10 Common Flying Etiquette Complaints and How to Address Them (Part 2)

10 Common Flying Etiquette Complaints and How to Address Them (Part 2)

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A couple of weeks ago I asked my Facebook followers what other passengers do that bothers them the most. While I am quite aware that people feel very strongly about some of the etiquette infractions they experience while flying, I wasn’t truly prepared for the onslaught of responses. There is a lot of frustration built up out there! In fact, I was only planning on writing about five flying etiquette complaints, but since there were so many I’ve divided them up into two posts. You can find 10 Common Flying Etiquette Complaints (Part 1) right here.

If you are concerned you’re unwittingly breaking an etiquette rule, or feel paralyzed because there seem to be so many rules to follow, here is a general rule of thumb: be aware of your personal space and try to stay within it. This goes for basically everything–noises, luggage, touching, grooming, and seating.

Below I’ve summarized the first five of the ten that I heard most frequently, as well as how to manage if you experience one of these.

10 Common Flying Etiquette Complaints (Part Two)

Pulling on my seatback to stand up or sit down

Oh boy. Another one of those pet peeves for me! There’s nothing like drifting off to sleep only to be awoken when your head ricochets on your seat because the person behind you is using your seat as their personal handle. On the one hand, I believe people truly just don’t realize how much it affects others when they grab their seat to help them stand up. And of course, there are those that genuinely need the assistance getting in and out of their seat. But for the most part, for Pete’s sake people, use your own seat to get up!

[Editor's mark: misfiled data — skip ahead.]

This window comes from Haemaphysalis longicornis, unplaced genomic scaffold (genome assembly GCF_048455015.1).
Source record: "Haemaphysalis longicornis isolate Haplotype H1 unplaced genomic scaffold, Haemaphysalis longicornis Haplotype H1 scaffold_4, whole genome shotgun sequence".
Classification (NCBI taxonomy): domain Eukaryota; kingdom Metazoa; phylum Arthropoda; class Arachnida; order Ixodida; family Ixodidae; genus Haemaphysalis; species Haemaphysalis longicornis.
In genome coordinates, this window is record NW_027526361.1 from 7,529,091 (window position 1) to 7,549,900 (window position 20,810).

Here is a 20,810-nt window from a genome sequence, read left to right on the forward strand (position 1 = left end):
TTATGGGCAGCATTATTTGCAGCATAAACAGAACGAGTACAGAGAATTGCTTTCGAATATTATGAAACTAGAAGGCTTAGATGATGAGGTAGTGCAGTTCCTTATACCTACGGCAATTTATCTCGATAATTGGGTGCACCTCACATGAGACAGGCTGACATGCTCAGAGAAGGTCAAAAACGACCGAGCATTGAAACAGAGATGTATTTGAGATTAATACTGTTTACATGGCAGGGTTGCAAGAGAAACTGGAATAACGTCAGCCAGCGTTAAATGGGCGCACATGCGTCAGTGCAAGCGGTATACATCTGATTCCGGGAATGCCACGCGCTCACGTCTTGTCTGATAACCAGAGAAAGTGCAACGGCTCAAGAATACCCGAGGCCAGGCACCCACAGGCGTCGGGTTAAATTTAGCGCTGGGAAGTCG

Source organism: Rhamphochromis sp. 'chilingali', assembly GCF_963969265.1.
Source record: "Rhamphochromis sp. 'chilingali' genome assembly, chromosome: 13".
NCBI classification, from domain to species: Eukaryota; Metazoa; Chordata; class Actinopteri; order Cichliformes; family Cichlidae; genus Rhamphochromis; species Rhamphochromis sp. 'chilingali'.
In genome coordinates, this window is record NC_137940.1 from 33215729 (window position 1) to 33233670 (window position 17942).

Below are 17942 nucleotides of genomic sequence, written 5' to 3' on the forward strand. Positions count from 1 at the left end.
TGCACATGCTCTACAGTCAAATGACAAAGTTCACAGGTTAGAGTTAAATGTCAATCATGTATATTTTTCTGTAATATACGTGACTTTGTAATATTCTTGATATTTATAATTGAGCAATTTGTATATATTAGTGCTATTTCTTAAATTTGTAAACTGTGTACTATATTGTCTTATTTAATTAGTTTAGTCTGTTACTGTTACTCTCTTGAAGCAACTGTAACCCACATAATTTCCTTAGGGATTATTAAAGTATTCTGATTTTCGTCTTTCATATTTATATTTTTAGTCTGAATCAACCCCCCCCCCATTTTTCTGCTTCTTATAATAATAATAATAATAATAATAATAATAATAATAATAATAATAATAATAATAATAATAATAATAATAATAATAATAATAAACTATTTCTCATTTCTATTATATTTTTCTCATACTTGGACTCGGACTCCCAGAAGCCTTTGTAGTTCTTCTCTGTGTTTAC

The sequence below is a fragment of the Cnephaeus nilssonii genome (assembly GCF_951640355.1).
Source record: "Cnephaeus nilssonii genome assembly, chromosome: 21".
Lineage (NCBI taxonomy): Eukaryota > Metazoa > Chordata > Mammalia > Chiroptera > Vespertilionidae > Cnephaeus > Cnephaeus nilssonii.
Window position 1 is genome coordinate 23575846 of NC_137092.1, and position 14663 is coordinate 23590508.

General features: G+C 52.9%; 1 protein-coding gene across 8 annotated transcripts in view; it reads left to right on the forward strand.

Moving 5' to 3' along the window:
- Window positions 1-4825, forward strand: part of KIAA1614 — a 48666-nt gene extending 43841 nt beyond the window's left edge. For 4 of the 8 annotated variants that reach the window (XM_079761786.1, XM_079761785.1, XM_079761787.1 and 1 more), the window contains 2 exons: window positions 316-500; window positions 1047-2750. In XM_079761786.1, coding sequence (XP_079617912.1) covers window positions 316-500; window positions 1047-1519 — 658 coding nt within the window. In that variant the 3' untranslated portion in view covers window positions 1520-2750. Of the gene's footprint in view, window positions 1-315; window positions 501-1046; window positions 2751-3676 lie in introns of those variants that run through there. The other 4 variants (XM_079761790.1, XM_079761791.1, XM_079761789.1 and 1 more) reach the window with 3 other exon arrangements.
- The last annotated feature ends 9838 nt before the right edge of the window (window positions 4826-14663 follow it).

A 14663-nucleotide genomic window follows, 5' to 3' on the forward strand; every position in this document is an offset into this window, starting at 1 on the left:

If someone grabs your headrest to get up feel free to say something. Even if it’s just a (slightly passive-aggressive), “Whoa!” Something as simple as turning around and to look at the person can help them realize they’re impacting someone else.

Person in aisle won’t stand up to let window seat in (or person in window seat doesn’t give you a chance to stand up)

First off, let me say: Don’t ever expect anyone to climb over you! Also, don’t ever feel like you have to climb over anyone!

If you get to your row, say, “Hi! I’m sitting in the window/middle seat there,” and the person in the aisle makes it seem like they expect you to scoot past them or climb over them, DON’T DO IT. Just ask them nicely, “Do you mind standing up?” At that point if they don’t stand up I would just wait, staring at them, until they feel like they have to.

On the flip side, if you’re in the aisle and someone starts to climb over you, it’s totally fine to say, “Hang on a second, let me stand up!” and then do so immediately. Yikes.

Personal grooming

Yeah. This one gets me going. The complaints range from fellow passengers clipping or painting their nails, brushing their hair, spraying things on their face or hair, and (THE WORST) wearing strong perfume or cologne.

There may not be a ton you can do if someone near you is brushing their hair or clipping their nails. It’s not ideal (and can be icky) for people to do that in such a confined space but it’s not on the level of other types of grooming. In other words, doing anything that introduces strong smells into an airplane such as using nail polish or wearing strong perfume.